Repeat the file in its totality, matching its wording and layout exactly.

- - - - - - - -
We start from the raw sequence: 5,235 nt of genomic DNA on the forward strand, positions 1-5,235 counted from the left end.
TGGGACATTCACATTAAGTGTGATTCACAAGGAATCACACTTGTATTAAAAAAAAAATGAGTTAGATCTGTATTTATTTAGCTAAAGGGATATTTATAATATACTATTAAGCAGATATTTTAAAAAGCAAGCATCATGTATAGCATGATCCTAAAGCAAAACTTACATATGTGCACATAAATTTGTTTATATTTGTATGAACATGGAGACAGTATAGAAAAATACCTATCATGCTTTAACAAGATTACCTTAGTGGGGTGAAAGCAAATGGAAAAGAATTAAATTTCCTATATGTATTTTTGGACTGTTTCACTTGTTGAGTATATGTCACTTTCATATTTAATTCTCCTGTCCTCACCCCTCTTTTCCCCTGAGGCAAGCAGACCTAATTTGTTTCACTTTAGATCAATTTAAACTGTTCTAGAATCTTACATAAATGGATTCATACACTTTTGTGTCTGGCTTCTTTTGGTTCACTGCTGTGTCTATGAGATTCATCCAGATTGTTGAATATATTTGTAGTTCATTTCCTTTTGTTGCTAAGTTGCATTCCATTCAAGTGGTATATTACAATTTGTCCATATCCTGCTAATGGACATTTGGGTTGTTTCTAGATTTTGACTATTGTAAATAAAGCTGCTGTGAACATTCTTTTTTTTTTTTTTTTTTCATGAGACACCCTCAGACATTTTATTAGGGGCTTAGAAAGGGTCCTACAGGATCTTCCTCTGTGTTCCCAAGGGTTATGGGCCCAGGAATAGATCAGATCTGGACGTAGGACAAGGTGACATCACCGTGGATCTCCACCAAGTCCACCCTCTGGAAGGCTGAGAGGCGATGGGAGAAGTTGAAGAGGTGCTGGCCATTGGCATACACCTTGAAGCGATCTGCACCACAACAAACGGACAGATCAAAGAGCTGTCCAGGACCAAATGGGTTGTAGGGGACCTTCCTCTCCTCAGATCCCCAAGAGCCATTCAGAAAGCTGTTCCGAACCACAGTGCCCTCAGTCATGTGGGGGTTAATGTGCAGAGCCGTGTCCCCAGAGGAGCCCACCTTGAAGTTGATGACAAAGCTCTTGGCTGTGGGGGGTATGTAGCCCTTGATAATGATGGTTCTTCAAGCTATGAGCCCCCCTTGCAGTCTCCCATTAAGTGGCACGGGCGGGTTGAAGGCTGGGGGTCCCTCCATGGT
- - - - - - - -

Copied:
We start from the raw sequence: 5,235 nt of genomic DNA on the forward strand, positions 1-5,235 counted from the left end.
TGGGACATTCACATTAAGTGTGATTCACAAGGAATCACACTTGTATTAAAAAAAAAATGAGTTAGATCTGTATTTATTTAGCTAAAGGGATATTTATAATATACTATTAAGCAGATATTTTAAAAAGCAAGCATCATGTATAGCATGATCCTAAAGCAAAACTTACATATGTGCACATAAATTTGTTTATATTTGTATGAACATGGAGACAGTATAGAAAAATACCTATCATGCTTTAACAAGATTACCTTAGTGGGGTGAAAGCAAATGGAAAAGAATTAAATTTCCTATATGTATTTTTGGACTGTTTCACTTGTTGAGTATATGTCACTTTCATATTTAATTCTCCTGTCCTCACCCCTCTTTTCCCCTGAGGCAAGCAGACCTAATTTGTTTCACTTTAGATCAATTTAAACTGTTCTAGAATCTTACATAAATGGATTCATACACTTTTGTGTCTGGCTTCTTTTGGTTCACTGCTGTGTCTATGAGATTCATCCAGATTGTTGAATATATTTGTAGTTCATTTCCTTTTGTTGCTAAGTTGCATTCCATTCAAGTGGTATATTACAATTTGTCCATATCCTGCTAATGGACATTTGGGTTGTTTCTAGATTTTGACTATTGTAAATAAAGCTGCTGTGAACATTCTTTTTTTTTTTTTTTTTTCATGAGACACCCTCAGACATTTTATTAGGGGCTTAGAAAGGGTCCTACAGGATCTTCCTCTGTGTTCCCAAGGGTTATGGGCCCAGGAATAGATCAGATCTGGACGTAGGACAAGGTGACATCACCGTGGATCTCCACCAAGTCCACCCTCTGGAAGGCTGAGAGGCGATGGGAGAAGTTGAAGAGGTGCTGGCCATTGGCATACACCTTGAAGCGATCTGCACCACAACAAACGGACAGATCAAAGAGCTGTCCAGGACCAAATGGGTTGTAGGGGACCTTCCTCTCCTCAGATCCCCAAGAGCCATTCAGAAAGCTGTTCCGAACCACAGTGCCCTCAGTCATGTGGGGGTTAATGTGCAGAGCCGTGTCCCCAGAGGAGCCCACCTTGAAGTTGATGACAAAGCTCTTGGCTGTGGGGGGTATGTAGCCCTTGATAATGATGGTTCTTCAAGCTATGAGCCCCCCTTGCAGTCTCCCATTAAGTGGCACGGGCGGGTTGAAGGCTGGGGGTCCCTCCATGGT